The snap presidential election in Venezuela scheduled for 22 April has been pushed back by a month, the National Electoral Council (CNE) has announced.
The CNE said the poll would now be held in the second half of May, but did not give an exact date.
The move came after an agreement was reached between the government and a small number of opposition parties.
President Nicolás Maduro has registered to run for a second six-year term.
‘Attempt to wrong-foot opposition’
The head of the electoral council, Tibisay Lucena, also announced that the government had agreed on “electoral guarantees” for the forthcoming elections with a number of opposition parties.
Traditionally, presidential elections are held in Venezuela in December. But in February the CNE announced they would be brought forward to 22 April.
The decision was widely interpreted by critics of the government as an attempt to steamroll the deeply divided opposition coalition and throw it into disarray.
It comes amid an ever worsening economic and political crisis which has left many Venezuelans malnourished and led hundreds of thousands to flee the country.
It also triggered international criticism, with Argentina, Brazil, Chile, Colombia, Mexico and Peru all rejecting the early election and some countries warning that they would not recognise the result.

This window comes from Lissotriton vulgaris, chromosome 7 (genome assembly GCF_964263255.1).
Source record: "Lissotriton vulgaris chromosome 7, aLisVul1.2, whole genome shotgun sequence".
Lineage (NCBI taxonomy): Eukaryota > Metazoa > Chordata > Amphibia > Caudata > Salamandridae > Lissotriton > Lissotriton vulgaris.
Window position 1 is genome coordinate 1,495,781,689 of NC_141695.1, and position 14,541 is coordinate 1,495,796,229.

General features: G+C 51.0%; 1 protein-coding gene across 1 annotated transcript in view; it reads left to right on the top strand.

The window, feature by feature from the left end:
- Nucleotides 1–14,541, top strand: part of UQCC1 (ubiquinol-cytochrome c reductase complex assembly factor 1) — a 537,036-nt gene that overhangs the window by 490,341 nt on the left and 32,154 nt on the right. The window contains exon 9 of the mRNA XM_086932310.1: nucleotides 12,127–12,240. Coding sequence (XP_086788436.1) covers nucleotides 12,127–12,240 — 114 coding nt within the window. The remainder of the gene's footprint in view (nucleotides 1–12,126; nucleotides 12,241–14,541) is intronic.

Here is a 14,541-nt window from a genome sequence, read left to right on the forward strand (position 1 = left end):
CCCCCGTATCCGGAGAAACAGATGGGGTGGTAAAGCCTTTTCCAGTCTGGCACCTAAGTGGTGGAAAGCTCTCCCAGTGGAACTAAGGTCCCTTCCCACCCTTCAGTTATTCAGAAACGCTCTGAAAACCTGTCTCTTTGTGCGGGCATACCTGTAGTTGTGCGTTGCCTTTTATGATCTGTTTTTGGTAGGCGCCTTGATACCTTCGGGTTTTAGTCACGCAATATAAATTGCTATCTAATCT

The US has said it would consider imposing further sanctions against the government if it went ahead with the presidential vote under what it called fraudulent conditions.
The main opposition Democratic Unity coalition announced it would boycott the 22 April election and refused to put up any candidates to oppose President Maduro.
But one opposition politician, Henri Falcón, broke ranks and installed himself as a candidate.
It is not yet clear whether the one-month delay in the vote will tempt more opposition politicians to throw their hats into the ring.
The most high-profile opposition candidates, such as Henrique Capriles and Leopoldo López, are barred from running. Others have left the country for fear of arrest.
It is also not clear whether the delay will ease pressure on the Venezuelan government.
An unnamed US government official quoted by news agency Reuters said that a delay “likely would not prompt the US administration to hold back on sanctions”.